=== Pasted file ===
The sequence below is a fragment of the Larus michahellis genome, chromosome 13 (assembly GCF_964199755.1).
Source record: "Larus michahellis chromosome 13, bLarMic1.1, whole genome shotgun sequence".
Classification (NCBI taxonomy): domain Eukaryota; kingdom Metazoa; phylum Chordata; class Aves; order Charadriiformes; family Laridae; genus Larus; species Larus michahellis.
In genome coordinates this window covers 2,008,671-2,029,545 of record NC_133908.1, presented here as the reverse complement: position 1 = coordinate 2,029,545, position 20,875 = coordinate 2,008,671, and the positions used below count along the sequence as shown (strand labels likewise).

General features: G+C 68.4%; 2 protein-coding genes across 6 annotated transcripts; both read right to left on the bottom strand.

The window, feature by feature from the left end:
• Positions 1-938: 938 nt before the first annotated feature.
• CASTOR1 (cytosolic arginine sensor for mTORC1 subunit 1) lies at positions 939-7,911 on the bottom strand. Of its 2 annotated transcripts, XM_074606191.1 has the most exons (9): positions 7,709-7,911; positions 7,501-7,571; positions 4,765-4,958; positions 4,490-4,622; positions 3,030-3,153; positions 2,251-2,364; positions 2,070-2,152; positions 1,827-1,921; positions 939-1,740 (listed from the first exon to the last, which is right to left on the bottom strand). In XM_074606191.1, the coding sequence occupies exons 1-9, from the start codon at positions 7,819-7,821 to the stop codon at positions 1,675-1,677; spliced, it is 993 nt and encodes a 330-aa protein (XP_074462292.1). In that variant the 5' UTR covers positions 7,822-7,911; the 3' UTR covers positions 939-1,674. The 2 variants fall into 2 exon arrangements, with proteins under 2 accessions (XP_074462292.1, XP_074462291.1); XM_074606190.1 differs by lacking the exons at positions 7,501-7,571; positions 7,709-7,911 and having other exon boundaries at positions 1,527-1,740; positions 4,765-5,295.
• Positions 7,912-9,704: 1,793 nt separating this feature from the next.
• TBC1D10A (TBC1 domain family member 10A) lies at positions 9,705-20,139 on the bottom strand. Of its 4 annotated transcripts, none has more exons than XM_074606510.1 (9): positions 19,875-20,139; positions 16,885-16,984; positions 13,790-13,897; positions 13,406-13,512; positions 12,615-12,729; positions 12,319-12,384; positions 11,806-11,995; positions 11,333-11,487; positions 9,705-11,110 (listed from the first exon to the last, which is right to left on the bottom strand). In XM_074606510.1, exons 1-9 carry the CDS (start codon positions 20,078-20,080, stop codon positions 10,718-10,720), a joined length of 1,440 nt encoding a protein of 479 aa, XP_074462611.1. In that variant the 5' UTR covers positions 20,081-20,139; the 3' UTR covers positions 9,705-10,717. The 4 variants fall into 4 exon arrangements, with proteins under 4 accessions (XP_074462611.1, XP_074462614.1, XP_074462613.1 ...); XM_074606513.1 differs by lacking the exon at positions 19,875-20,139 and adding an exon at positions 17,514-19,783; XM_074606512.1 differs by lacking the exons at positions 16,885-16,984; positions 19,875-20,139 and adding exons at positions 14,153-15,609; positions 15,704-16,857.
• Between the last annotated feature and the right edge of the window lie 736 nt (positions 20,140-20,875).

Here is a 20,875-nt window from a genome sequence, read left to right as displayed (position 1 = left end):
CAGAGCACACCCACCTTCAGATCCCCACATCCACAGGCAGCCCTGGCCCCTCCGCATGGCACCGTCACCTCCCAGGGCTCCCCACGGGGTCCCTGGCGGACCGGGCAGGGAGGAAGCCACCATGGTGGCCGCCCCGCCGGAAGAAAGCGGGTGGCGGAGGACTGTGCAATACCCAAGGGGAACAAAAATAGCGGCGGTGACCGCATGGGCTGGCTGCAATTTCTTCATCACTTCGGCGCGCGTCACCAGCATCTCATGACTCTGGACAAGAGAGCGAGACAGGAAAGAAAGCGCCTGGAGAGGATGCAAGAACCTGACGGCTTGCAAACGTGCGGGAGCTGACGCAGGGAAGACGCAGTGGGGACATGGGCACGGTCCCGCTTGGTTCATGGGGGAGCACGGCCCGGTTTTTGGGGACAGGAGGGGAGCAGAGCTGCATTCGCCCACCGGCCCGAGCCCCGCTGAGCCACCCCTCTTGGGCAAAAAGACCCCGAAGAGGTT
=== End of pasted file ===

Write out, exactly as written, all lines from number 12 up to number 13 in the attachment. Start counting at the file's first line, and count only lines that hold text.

Here is a 20,875-nt window from a genome sequence, read left to right as displayed (position 1 = left end):
CAGAGCACACCCACCTTCAGATCCCCACATCCACAGGCAGCCCTGGCCCCTCCGCATGGCACCGTCACCTCCCAGGGCTCCCCACGGGGTCCCTGGCGGACCGGGCAGGGAGGAAGCCACCATGGTGGCCGCCCCGCCGGAAGAAAGCGGGTGGCGGAGGACTGTGCAATACCCAAGGGGAACAAAAATAGCGGCGGTGACCGCATGGGCTGGCTGCAATTTCTTCATCACTTCGGCGCGCGTCACCAGCATCTCATGACTCTGGACAAGAGAGCGAGACAGGAAAGAAAGCGCCTGGAGAGGATGCAAGAACCTGACGGCTTGCAAACGTGCGGGAGCTGACGCAGGGAAGACGCAGTGGGGACATGGGCACGGTCCCGCTTGGTTCATGGGGGAGCACGGCCCGGTTTTTGGGGACAGGAGGGGAGCAGAGCTGCATTCGCCCACCGGCCCGAGCCCCGCTGAGCCACCCCTCTTGGGCAAAAAGACCCCGAAGAGGTT